If one interprets that the brutalization effect, as described, we should conclude that as the sanction for murder becomes less severe or if there is no sanction for murders, at all, that the peace and tranquility of the state, toward murderers, will so influence potential murderers, that murders would become fewer, as those murderers and potential murderers become so influenced by the peace and tranquility of the state.

Does anyone buy that?

In jurisdictions where governments are especially cruel, there appears to be a brutalization effect, as described, such as by the Nazis in WWII, wherein executions were random, in the millions and targeted innocents. But, here, brutalization is based upon civilians, rightly, defending themselves against such slaughter, a very different circumstance than what is described by Shepherd.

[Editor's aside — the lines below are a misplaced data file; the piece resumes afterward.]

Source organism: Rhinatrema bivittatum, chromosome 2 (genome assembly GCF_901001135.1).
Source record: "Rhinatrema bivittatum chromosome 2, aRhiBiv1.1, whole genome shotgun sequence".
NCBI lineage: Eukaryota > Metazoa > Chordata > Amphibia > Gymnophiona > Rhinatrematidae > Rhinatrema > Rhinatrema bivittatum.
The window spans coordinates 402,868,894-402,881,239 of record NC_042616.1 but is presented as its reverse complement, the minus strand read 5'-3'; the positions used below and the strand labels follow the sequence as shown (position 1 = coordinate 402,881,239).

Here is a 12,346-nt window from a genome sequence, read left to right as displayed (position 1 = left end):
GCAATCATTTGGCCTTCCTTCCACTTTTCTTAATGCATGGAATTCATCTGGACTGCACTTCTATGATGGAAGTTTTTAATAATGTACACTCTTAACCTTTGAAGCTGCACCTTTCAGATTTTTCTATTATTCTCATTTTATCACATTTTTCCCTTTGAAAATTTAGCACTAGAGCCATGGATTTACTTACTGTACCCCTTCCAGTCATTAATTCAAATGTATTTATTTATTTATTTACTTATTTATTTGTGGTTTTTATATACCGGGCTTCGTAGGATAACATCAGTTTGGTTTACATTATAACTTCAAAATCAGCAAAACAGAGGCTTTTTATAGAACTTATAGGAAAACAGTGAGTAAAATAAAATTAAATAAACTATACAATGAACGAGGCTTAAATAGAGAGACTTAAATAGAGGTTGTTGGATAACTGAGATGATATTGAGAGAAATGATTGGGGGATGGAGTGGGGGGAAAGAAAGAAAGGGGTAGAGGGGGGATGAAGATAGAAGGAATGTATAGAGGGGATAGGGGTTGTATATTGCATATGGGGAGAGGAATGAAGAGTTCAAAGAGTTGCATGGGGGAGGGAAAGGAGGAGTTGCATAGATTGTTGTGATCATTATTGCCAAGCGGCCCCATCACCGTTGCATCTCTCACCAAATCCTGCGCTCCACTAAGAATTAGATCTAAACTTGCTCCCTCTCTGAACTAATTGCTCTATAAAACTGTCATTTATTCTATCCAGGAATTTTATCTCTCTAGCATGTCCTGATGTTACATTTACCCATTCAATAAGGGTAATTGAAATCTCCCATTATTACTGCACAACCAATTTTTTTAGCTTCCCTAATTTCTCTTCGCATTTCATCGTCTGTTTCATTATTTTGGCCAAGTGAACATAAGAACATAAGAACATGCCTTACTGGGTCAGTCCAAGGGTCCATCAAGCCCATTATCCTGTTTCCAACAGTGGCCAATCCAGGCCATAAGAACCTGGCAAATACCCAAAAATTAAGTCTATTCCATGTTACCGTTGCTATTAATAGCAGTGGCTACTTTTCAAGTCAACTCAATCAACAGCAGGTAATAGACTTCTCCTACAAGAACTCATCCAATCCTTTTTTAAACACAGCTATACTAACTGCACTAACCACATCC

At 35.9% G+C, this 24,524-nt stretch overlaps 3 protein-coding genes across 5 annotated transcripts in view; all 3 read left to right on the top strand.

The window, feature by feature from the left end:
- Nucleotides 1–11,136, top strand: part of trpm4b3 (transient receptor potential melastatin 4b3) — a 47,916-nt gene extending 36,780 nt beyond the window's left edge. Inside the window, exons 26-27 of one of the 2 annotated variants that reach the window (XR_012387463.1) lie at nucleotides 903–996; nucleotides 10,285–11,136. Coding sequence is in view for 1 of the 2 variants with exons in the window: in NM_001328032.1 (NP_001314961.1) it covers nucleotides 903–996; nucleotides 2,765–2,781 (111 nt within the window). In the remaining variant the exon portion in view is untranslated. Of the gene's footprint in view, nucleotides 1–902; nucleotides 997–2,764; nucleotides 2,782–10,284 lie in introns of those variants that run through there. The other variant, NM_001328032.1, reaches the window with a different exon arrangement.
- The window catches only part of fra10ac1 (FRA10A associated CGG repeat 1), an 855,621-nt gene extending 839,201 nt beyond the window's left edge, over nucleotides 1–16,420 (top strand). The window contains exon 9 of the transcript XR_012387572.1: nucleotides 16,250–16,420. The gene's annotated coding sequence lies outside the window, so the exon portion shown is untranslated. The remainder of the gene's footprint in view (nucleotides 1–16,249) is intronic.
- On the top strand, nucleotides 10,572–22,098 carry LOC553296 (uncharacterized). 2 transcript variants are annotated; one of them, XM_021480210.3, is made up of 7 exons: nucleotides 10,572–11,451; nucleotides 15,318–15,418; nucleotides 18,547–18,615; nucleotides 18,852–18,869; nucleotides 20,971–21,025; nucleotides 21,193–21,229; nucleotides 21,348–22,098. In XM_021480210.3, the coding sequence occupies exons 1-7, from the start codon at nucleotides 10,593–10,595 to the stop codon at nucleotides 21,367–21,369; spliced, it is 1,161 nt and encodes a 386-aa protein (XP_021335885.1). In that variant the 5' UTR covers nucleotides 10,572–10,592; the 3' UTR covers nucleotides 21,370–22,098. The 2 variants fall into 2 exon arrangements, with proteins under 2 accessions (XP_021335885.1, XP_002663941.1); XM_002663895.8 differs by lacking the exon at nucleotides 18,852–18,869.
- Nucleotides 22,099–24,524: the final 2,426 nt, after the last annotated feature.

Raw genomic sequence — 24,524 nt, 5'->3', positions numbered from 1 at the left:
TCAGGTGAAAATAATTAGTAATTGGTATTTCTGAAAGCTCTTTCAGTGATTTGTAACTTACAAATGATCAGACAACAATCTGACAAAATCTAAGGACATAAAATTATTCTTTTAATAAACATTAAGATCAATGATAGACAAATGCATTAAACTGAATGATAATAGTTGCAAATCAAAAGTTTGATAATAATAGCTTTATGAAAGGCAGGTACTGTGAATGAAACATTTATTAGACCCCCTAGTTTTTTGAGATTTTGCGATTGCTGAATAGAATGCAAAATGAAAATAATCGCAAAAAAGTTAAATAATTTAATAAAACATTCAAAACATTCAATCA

In the US, where the death penalty is sought very rarely, against guilty murderers and with due process protections being extraordinary, it is unreasonable to suggest a brutalization effect, based upon the states brutality so influencing potential murderers that they choose to murder, because of it.

Texas, by far the execution leader in the US, has only executed 0.7% of their murderers since 1973. When Texas started executing, again, in 1982, that year's murder total was 2466, In 2011, it was 1126, a 54% reduction in murders. The murder rate dropped from 16.1  to 4.4, a 73% reduction.